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HRMA 1337, Week 3 Notes

by: Theresa Nguyen

HRMA 1337, Week 3 Notes Hrma 1337

Theresa Nguyen
GPA 3.519

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A big hotel is run by a general manager and an executive committee, which is represented by the key executives of all the major departments, such as rooms division, food and beverage, marketing, sa...
Intro to Hospitality Industry
S. Barth
Class Notes
Rooms, division
25 ?




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This 7 page Class Notes was uploaded by Theresa Nguyen on Wednesday September 7, 2016. The Class Notes belongs to Hrma 1337 at University of Houston taught by S. Barth in Fall 2016. Since its upload, it has received 15 views. For similar materials see Intro to Hospitality Industry in Hotel and Restaurant Management at University of Houston.

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Date Created: 09/07/16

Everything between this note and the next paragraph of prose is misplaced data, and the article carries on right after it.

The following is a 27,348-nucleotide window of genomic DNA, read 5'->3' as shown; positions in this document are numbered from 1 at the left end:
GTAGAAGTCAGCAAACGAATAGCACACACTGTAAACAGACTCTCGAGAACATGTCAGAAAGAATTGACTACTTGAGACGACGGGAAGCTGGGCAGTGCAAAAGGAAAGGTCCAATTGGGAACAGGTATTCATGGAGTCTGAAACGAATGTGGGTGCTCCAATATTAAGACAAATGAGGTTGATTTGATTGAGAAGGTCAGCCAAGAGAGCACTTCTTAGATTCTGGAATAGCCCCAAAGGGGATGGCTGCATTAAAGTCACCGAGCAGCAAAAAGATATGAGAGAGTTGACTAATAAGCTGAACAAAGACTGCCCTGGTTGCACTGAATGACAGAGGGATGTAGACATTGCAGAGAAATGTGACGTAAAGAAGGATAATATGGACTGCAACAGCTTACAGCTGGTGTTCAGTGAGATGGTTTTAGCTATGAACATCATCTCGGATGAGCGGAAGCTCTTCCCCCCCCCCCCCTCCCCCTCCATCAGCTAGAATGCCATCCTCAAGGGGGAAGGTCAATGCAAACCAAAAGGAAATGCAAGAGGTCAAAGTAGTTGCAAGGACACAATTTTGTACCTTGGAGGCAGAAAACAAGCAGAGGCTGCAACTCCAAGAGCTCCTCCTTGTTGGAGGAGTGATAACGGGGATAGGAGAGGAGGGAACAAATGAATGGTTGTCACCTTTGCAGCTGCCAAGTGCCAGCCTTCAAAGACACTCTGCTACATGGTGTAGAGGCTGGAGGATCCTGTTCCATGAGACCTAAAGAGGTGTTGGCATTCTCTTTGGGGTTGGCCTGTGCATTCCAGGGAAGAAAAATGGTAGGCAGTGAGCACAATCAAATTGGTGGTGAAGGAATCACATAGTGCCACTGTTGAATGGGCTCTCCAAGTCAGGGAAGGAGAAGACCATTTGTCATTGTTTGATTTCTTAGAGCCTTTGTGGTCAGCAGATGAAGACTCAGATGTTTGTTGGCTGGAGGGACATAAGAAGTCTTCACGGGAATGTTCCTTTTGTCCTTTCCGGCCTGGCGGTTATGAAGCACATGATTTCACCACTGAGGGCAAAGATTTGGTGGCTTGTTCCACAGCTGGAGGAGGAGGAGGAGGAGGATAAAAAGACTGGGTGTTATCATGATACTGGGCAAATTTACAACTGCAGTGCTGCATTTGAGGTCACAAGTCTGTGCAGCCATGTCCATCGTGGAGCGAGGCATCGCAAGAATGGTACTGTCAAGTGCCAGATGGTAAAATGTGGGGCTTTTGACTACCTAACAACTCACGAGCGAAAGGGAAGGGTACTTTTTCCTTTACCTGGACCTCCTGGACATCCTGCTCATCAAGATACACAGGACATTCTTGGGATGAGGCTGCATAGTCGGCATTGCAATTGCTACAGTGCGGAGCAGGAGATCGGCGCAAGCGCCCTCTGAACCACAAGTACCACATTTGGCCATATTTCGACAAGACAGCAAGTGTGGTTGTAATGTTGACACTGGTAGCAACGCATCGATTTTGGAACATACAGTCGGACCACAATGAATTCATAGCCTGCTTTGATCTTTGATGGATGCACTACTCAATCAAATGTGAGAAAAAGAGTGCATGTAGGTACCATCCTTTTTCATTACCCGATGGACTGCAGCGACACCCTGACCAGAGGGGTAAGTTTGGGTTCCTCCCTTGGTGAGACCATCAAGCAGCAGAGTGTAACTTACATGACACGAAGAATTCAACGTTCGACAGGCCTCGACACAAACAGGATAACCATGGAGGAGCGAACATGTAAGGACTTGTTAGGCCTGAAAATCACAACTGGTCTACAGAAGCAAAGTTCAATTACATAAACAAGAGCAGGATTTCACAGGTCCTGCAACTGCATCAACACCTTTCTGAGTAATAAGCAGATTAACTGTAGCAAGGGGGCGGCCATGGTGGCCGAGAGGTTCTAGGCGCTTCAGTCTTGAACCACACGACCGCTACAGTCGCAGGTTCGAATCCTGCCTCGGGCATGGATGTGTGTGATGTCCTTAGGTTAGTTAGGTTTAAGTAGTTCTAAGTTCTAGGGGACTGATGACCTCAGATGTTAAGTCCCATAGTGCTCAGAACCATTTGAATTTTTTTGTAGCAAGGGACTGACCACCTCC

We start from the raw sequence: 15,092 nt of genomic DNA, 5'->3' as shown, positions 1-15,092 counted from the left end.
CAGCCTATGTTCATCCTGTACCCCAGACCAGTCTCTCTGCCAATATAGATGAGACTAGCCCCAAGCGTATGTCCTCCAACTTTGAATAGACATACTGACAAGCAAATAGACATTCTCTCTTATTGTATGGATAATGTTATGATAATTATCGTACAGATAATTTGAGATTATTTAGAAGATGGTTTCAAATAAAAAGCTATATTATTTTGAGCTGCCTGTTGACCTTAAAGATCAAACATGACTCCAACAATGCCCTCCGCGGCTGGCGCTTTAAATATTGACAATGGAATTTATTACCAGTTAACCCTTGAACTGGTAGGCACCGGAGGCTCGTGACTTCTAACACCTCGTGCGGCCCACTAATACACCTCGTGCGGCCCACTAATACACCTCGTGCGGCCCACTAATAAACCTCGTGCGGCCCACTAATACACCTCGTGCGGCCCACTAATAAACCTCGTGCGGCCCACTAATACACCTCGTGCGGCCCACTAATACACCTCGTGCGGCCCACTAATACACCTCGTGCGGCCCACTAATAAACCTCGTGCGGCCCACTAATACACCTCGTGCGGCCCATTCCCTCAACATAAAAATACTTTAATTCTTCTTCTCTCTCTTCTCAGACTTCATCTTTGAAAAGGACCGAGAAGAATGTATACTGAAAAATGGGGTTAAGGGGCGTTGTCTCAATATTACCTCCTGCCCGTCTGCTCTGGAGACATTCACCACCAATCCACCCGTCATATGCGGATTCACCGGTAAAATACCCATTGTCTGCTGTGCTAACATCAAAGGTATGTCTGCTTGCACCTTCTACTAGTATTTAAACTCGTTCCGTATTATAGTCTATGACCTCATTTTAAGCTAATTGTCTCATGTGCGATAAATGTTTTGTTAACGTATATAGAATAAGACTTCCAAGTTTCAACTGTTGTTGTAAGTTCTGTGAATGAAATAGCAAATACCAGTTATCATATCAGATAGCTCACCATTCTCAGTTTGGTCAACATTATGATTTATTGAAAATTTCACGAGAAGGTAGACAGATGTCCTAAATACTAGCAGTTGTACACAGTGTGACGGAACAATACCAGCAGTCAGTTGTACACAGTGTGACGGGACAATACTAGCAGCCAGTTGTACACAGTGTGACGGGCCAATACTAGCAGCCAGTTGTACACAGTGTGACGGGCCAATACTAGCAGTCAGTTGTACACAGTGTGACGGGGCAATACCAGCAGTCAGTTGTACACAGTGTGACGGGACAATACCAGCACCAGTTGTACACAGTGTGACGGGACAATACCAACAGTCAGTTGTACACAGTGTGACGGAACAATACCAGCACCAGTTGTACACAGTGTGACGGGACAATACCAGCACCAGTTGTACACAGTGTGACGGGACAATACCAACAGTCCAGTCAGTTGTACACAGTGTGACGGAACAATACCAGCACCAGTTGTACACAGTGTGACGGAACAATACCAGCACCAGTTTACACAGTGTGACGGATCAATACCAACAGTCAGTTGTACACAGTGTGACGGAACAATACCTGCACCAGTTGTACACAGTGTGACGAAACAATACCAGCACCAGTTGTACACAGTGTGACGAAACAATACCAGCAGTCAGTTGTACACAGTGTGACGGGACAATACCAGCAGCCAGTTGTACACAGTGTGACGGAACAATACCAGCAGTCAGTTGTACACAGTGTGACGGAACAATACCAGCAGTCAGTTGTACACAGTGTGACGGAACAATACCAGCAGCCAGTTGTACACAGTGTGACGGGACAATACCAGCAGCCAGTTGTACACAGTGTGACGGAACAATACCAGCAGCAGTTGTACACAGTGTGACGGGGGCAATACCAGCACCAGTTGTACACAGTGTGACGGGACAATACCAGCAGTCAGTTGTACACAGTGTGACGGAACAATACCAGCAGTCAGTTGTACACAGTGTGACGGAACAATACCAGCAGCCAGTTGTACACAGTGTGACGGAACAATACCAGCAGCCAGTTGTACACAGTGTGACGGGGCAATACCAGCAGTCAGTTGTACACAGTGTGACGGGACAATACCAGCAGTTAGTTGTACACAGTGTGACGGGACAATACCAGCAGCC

Chapter 3: Rooms Division The Functions and Departments of a Hotel  The primary function of a hotel is to provide lodging accommodations.  A hotel is comprised of several business or revenue centers and cost centers.  Hotels exist to provide a service and to generate a profit for the owners. Management Structure  Management structure differs among larger, midscale, and smaller properties.  The midscale and smaller properties are less complex in their management structures than are the larger ones.  A small property may not have a director of human resources, but each department head will have general day-to-day operating responsibilities for the human resources function. Role of the Hotel General Manager (GM)  The hotel GM must ensure a reasonable return on investment, keep guests satisfied, and keep employees happy.  The GM not only focuses on leading and operating the hotel departments but also on aspects of the infrastructure, from room atmosphere to security.  The GM is ultimately responsible for the performance of the hotel and the employees.  The GM is the leader of the hotel.  As such, she or he is held accountable for the hotel’s level of profitability by the corporation or owners.  Effective GMs hire the best people and set the tone—a structure of excellence.  GMs must also be familiar with the cultures of guests staying in the hotel and the employees working in the hotel.  The Executive Committee - The Executive Committee is comprised of directors of the following departments:  Human resources  Food and beverage  Rooms division  Marketing and sales  Engineering, and  Accounting. - Executive Committee meetings usually last 1 to 2 hours, once a week. - Typical topics of discussion will focus on occupancy percentage, Total Quality Management, forecasts, guest and employee satisfaction, training, etc. The Departments  Rooms Division - The rooms division director is held responsible by the GM for the efficient and effective leadership and operation of all the rooms division departments. - The rooms division is comprised of the front office, reservations, housekeeping, concierge, guest service, security, and communications. - Main concerns of the department are financial performance, employee satisfaction, guest satisfaction, guest services, guest relations, security, and gift shop.  Front Office - The main duty of the front office manager is to enhance guest service by developing services to meet guests’ needs. - He/she supervises Guest Service Associates (GSAs), who interact directly with the guests during check-in, check-out, etc. - Often, the front office is described as the hub or nerve center of the hotel. - In selling rooms, the front office attempts to achieve 100% occupancy. - Upselling and yield management can help increase room sales. - The interaction of supply and demand also impacts the ability to sell rooms. - Maintaining balanced guest accounts begins with advanced deposits and opening the guest account, called a folio. - As appropriate, charges from the various departments of the hotel are posted to the guest folio. - Payment is either received on guest check-out or transferred to the city ledger. - Because the front office is staffed 24 hours a day, it is the logical center to handle guest information needs such as mail, faxes, messages, and local and hotel information.  Night Auditor - A hotel must balance its accounts on a daily basis. - At approximately 1:00 a.m., when the hotel has “quieted” down, the night auditor begins the task of balancing the guest accounts receivable. - The daily report contains a key operation ratio—Room Occupancy Percentage (ROP). - This is calculated by dividing the number of rooms occupied by the number of rooms available. - The Average Daily Rate (ADR) is, together with the ROP, one of the key operating ratios that indicates the hotel’s performance. - ADR is calculated by dividing the total of room revenue by the total number of rooms sold. Revenue Management  Revenue management is used to maximize room revenue at the hotel.  It is based on the economics of supply and demand, which means that prices rise when demand is strong and drop when demand is weak.  Although management would like to sell every room at the highest rack rate, this is not possible.  Conventions, groups, and organizations are often granted a reduced room rate as an incentive to stay at a particular property.  Revenue management will monitor reservations and based on previous trends and current demand, will determine the number and type of rooms to sell at what price to obtain the maximum possible revenue.  Revenue per available room, or REV PAR, was developed by Smith Travel Research. - It is calculated by dividing room revenue by the number of rooms available. - For example, if room sales are $50,000 in one day for a hotel with 400 available rooms, then the REV PAR formula is $50,000 divided by 400, or a REV PAR of $125.  Hotels use REV PAR to see how they are doing compared to their competitive set of hotels.  Hotel operators use REV PAR as an indicator of a hotel’s revenue management program.  Energy Management System - Passive infrared motion sensors and door switches can reduce energy consumption by 30 percent or more by automatically switching off lights and air-conditioning, thus saving energy when the guest is out of the room. - They also can keep tabs on room occupancy, lighting, minibar, smoke detectors, locks, and guest amenities. - Some software programs cut out non-essential equipment during peak billing times.  Call Accounting Systems - Call accounting systems (CASs) are systems that can track guest room phone charges, working in conjunction with private branch exchange (PBX) and product management systems (PMS). - They can be used to offer different rates for guest calls.  Guest Reservation Systems - Airlines were the first industry to start using global distribution systems (GDSs) for reservations. - GDSs are electronic markets for travel, hotel, car rental, and attraction bookings. - A central reservation system (CRS) houses the electronic database in the central reservation office (CRO). - Hotels provide rates and availability information to the CRO, usually by data communication lines automatically updating the CRS. - With such a system, hotels can avoid overselling rooms by too large a margin. - The CRS database can also be used as a chain or individual property marketing tool because guest information can easily be stored. - A CRS can also provide yield management information for a hotel. - A CRS can be used in several areas of a hotel. - If a hotel has a reservations department, the terminals or personal computers in that department can be connected to the CRS. - Another form of technology is an application service provider (ASP), delivering a booking system tied to hotel inventory in real time via the Internet.  Billing Guests - Billing guests has become much easier with the aid of computers. - Billing guests can be a long process if information technologies are not used to complete transactions. - PMSs aid large hotels to make transactions faster and provide a more efficient service to their guests. - These systems help the hospitality associates bill their guests within seconds.  Security - Peace of mind that the hotel or restaurant is secure is a key factor in increasing guest satisfaction. - Security is one of the highest concerns of guests who visit hospitality businesses. - Hospitality information technology systems include surveillance systems, electronic door locking systems, and in-room safes, some using biometric technology.  Guest Comfort and Convenience - In order to provide a homey and convenient experience for the guest, hotels provide services and amenities such as dining, televisions, telephones, Internet connections, minibars, hygiene products, pools, meeting spaces, and business and concierge services. Reservations  The reservations manager is the head of the reservations department and reports directly to the rooms division manager.  The reservations department is responsible for selling hotel rooms for the maximum dollar amount while exceeding guest expectations.  Reservations may originate from a telephone call to the property, corporate 1-800 numbers, travel agents, the Internet, meeting planners, tour operators, referrals, airport telephones, and walk-ins.  The corporate CRS interfaces with hotel inventory and allows reservations by individual hotel reservations personnel.  Once a reservation has been made, the room is immediately deducted from the inventory of rooms for the duration of the guest’s stay.  Important details are recorded when the reservation is made, such as name, billing information, duration of stay, special requests, etc.  Guaranteed reservations are made when the person making the reservation wants to ensure the room will be held until arrival.  This usually occurs when the guest will be arriving late and the room is held until the guest arrives.  In the event that the guest does not show, the credit card is charged for one night’s room and tax. Communications Connect Business Exchange (CBX) or PBX  The CBX or PBX includes in-house communications, guest communications, voice mail, messages, and emergency centers.  It is a profit center for the hotel because hotels generally add a fee of 50% to all long distance calls and may charge fees as high as $1.25 for local calls. Guest Services/Uniformed Services  First impressions are very important.  The guest service staff has the unique opportunity to make or break that first image of the hotel and the experience the guest will have.  The staff of this department consists of door attendants, bell persons, and the concierge.  Door attendants are the hotel’s unofficial greeters.  Their job requires them to greet guests, assist with the opening and closing of doors, handling luggage, and providing information.  The bell person is responsible for escorting the guests and transporting luggage to their rooms.  He/she must have knowledge about the area, as well as the hotel and its services. Concierge  Some of the ways the concierge may assist guests are by arranging tickets to popular events/shows in town, making reservations at restaurants, providing advice on local activities, reserving airline tickets and reconfirming of flights, and fulfilling special requests such as shopping.  It is important that the concierge has excellent knowledge of the hotel, the city, and international details.  It is a definite strength if the concierge is able to speak several foreign languages. Housekeeping  The housekeeping department employs the largest number of employees in the hotel.  The executive housekeeper is the head of the department.  It is necessary for the executive housekeeper to have exceptional leadership, organizational, and motivational skills, as well as a high level of commitment to maintaining high standards.  By far, the greatest challenge for the executive housekeeper is the leadership of the department.  Often the employees in this department are of different nationalities.  The executive housekeeper is responsible for a substantial amount of record keeping.  In addition to the scheduling and evaluation of employees, an inventory of all guest rooms and public area furnishings must be accurately maintained with the record of refurbishment.  Most of the hotel’s maintenance work orders are initiated by the housekeepers.  Productivity in the housekeeping department is measured by person hours per occupied room.  The labor cost per person hour for a full-service hotel ranges from $2.66 to $5.3 per occupied room.  Labor cost is expected to be 5.1% of room sales.  Spas - The spa business has four mantras: decompression, revitalization, beauty, and spiritual uplift—not necessarily in that order. - The objective is to achieve maximum relaxation, renewal, and recreation for the client. - Many people, perhaps most, see the spa as a time of renewal or decompression and for pampering and mental adjustment, increase in physical strength, and intellectual and spiritual enrichment.  Laundry - Nowadays, more hotels are operating their own laundry services. - Modern laundry operates computerized washing/drying machines and presses. - Some smaller hotels contract out their laundry services. Sustainable Lodging  Green Hotel Initiatives - This sub-department generally reports to the executive housekeeper. - Environmentally conscious companies are helping to avoid environmental degradation and are saving money, while being good corporate citizens. - Ecoefficiency, also generally termed “green,” is based on the concept of creating more goods and services while using fewer resources and creating less waste and pollution. - Ecoefficiency helps hotels provide better service with fewer resources; reducing the materials and energy-intensity of goods and services lowers the hotel’s ecological impact and improves the bottom line. Security/Loss Prevention  Hotels are responsible for the safety of their guests.  Protection of guests and their property is a key element of hotel operations.  Security/loss division is responsible for maintaining security alarm systems and implementing procedures aimed at protecting the property of guests, employees, and the hotel itself. Trends in Hotel and Rooms Division Operations  Some trends include: - diversity in the workforce - increases in the use of technology - security - diversity of guests.